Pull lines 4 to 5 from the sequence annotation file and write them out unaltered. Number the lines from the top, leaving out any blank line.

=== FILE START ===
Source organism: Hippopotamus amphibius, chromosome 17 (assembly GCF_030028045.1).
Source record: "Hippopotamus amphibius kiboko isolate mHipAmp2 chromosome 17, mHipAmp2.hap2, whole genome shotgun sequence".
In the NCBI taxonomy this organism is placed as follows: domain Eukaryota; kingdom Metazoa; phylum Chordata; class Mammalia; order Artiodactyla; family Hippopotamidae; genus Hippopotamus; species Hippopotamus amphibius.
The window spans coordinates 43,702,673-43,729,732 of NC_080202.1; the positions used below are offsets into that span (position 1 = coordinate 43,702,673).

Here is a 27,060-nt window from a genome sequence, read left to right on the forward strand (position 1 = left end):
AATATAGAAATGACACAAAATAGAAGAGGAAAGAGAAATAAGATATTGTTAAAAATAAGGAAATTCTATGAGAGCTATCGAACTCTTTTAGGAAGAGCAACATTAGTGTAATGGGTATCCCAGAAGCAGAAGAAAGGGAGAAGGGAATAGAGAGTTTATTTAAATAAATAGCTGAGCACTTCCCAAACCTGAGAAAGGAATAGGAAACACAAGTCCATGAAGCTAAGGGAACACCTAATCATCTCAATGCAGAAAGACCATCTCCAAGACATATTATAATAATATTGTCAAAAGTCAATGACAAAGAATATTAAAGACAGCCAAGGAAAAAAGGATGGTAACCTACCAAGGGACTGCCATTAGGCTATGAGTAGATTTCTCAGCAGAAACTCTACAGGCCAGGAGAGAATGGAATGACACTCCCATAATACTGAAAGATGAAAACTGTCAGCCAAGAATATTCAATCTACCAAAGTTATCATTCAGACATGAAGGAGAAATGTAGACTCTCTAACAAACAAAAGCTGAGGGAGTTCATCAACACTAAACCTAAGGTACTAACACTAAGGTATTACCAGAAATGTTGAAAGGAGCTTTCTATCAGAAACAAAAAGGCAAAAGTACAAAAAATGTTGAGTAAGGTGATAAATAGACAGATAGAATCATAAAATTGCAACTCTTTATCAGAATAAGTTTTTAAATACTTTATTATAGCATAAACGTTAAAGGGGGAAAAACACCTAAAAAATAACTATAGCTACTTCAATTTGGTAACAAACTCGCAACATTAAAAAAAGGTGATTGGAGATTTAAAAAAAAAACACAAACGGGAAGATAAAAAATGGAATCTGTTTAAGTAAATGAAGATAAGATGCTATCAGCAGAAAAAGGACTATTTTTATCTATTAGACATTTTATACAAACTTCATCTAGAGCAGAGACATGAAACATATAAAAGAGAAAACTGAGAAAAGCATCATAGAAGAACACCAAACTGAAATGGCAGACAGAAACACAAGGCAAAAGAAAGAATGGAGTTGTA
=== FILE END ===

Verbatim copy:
The window spans coordinates 43,702,673-43,729,732 of NC_080202.1; the positions used below are offsets into that span (position 1 = coordinate 43,702,673).

Here is a 27,060-nt window from a genome sequence, read left to right on the forward strand (position 1 = left end):